At the start of this month, KKR officially converted from a partnership to a corporation. It was the culmination of a gradual, decades-long shift that’s seen the firm become more and more interested in the public markets, in contrast to its traditionally private-markets-focused PE peers.
KKR’s penchant for exiting investments via IPO is one indication of this philosophy. And its half-decade as a backer of Gardner Denver—a period that began five years ago today, on July 30, 2013—is a prime example.
In this particular saga, the firm’s connection with the stock market began with a search for targets. Gardner Denver, an industrial manufacturer focused on flow-control products for an array of industries, had been publicly traded on the NYSE for 70 years when KKR purchased all its outstanding shares in a take-private buyout valued at $3.9 billion, including the assumption of debt. KKR brought in new management as part of the deal, hiring industry veteran Timothy Sullivan as CEO and president, and appointing Michael Larsen as CFO.
The next four years brought conflicting financial signals for Gardner Denver, with a decline in energy prices wreaking havoc across the industry. The company managed to grow its EBITDA margins steadily under KKR ownership, but revenue declined by some 27% between 2014 and 2016. And something had soon become clear: The debt that KKR had piled onto the company’s existing load in order to execute its buyout was proving problematic. A return to the public markets beckoned.
The company still listed nearly $2.8 billion in total obligations as of March 31, 2017, per an SEC filing. Among a list of other risks, Gardner Denver claimed that it “may not be able to generate sufficient cash to service our indebtedness.”
That may have played a role in the lukewarm response to the company’s roadshow. After initially seeking a price of between $23 and $26 per share for its offering of 41.3 million shares, Gardner Denver ultimately priced its listing at $20 per share for its May 2017 IPO, raising $826 million at an estimated $3.8 billion valuation. The difference between an original midpoint estimate of $24.50 per share and the ultimate $20 per share pricing amounted to some $186 million—a healthy discount from what the company’s investors had hoped for.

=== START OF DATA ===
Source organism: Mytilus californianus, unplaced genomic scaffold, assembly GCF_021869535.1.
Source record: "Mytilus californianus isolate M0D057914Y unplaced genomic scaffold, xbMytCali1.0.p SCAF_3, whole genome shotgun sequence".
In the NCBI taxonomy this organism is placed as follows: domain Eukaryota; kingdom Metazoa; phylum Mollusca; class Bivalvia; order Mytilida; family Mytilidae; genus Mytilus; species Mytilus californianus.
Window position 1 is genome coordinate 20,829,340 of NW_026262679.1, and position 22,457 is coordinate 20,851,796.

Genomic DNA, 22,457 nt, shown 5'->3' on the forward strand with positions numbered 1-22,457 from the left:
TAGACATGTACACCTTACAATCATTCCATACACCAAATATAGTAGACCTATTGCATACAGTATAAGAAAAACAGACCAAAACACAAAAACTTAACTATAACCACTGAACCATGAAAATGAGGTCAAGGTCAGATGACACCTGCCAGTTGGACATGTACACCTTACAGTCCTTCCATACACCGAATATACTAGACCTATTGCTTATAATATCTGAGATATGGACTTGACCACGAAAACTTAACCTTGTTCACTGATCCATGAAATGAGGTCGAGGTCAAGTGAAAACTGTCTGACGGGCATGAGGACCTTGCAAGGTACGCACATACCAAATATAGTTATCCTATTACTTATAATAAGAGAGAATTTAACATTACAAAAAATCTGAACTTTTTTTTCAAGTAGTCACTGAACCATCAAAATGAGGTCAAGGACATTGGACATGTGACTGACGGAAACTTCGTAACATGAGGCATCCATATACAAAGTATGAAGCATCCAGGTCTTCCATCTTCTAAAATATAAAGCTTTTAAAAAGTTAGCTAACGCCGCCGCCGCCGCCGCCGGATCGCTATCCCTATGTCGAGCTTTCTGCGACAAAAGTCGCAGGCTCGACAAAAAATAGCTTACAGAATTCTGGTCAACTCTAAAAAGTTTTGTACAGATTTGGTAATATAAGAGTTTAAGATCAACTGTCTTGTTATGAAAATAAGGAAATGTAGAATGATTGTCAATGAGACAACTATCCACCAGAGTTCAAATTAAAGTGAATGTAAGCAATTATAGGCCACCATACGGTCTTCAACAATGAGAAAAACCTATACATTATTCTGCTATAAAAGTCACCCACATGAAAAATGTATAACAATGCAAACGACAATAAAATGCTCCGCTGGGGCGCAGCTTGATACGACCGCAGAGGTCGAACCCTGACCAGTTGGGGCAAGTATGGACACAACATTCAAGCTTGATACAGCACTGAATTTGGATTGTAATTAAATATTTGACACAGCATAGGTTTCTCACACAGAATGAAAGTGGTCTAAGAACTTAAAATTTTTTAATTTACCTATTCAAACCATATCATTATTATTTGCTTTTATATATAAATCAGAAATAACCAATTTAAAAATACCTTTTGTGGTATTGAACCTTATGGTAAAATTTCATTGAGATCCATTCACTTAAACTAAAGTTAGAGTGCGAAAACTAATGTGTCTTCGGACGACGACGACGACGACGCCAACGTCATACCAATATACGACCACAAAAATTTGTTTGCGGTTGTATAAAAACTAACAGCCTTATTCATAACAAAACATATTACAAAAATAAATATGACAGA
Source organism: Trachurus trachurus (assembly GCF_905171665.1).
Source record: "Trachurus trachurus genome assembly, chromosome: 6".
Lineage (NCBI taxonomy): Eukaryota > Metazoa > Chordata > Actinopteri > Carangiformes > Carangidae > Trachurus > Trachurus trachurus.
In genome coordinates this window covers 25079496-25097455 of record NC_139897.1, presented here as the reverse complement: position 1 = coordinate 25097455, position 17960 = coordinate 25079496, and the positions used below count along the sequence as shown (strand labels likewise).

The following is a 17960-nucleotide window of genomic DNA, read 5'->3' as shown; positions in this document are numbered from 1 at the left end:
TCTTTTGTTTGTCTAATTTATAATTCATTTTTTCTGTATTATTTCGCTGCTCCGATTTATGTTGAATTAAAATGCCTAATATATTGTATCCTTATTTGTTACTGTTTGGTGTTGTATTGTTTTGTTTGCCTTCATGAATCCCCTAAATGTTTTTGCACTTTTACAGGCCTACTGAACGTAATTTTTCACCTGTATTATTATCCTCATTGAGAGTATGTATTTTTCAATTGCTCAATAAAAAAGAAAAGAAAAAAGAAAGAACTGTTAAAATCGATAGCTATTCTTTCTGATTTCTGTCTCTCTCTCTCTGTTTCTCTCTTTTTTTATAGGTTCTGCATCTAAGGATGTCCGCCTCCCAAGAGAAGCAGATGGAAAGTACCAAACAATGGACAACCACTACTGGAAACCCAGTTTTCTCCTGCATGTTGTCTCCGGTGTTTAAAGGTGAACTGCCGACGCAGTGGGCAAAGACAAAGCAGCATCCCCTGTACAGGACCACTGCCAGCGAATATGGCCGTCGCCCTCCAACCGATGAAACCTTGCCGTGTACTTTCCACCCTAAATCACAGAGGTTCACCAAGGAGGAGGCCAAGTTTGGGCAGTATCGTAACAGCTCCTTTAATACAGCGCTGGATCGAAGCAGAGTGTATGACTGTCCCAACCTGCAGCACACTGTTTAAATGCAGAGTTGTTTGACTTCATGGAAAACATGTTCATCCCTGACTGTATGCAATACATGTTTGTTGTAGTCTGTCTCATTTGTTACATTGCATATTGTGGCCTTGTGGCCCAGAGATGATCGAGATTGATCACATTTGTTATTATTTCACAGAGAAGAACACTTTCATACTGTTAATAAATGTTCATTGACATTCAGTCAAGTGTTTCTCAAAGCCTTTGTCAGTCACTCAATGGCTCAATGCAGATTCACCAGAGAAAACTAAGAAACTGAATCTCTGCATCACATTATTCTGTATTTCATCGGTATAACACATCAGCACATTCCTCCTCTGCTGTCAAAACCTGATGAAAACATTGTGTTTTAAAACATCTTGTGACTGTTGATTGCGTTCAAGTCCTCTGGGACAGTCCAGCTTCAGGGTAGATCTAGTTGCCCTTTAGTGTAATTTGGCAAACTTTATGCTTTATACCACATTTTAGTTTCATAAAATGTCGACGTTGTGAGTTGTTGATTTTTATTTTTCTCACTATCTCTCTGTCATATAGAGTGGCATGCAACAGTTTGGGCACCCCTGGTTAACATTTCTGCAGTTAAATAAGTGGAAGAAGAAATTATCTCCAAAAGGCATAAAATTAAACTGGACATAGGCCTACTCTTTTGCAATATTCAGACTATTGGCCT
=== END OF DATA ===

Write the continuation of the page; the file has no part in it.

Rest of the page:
In reality, we should maybe use the singular “investor”: KKR owned a 98.6% pre-IPO stake in Gardner Denver and retained a 75% holding upon the offering’s completion.
The company’s stock price hovered in the low $20s for the next several months. By last autumn, however, it began to tick up—first past $25 per share, then past $30. For KKR, that meant it was time to pull out some profits.
Last November 13, the firm announced plans to offer 22 million shares of Gardner Denver; the company closed trading that day with a market cap of about $5.8 billion. KKR announced a secondary offering of another 26.6 million shares for $31 apiece in May, a sale that was set to generate some $823 million in cash. Combined, those nearly 49 million shares that KKR sold in a six-month span represent about a quarter of Gardner Denver’s outstanding stock.
In terms of the traditional buyout cycle of acquisition to exit, KKR’s deal with Gardner Denver may not have generated the sky-high profits to which the PE industry is accustomed. But by holding onto post-IPO shares and playing the stock market, the firm showed the benefits of its emphasis on both the public and private sides of the economy.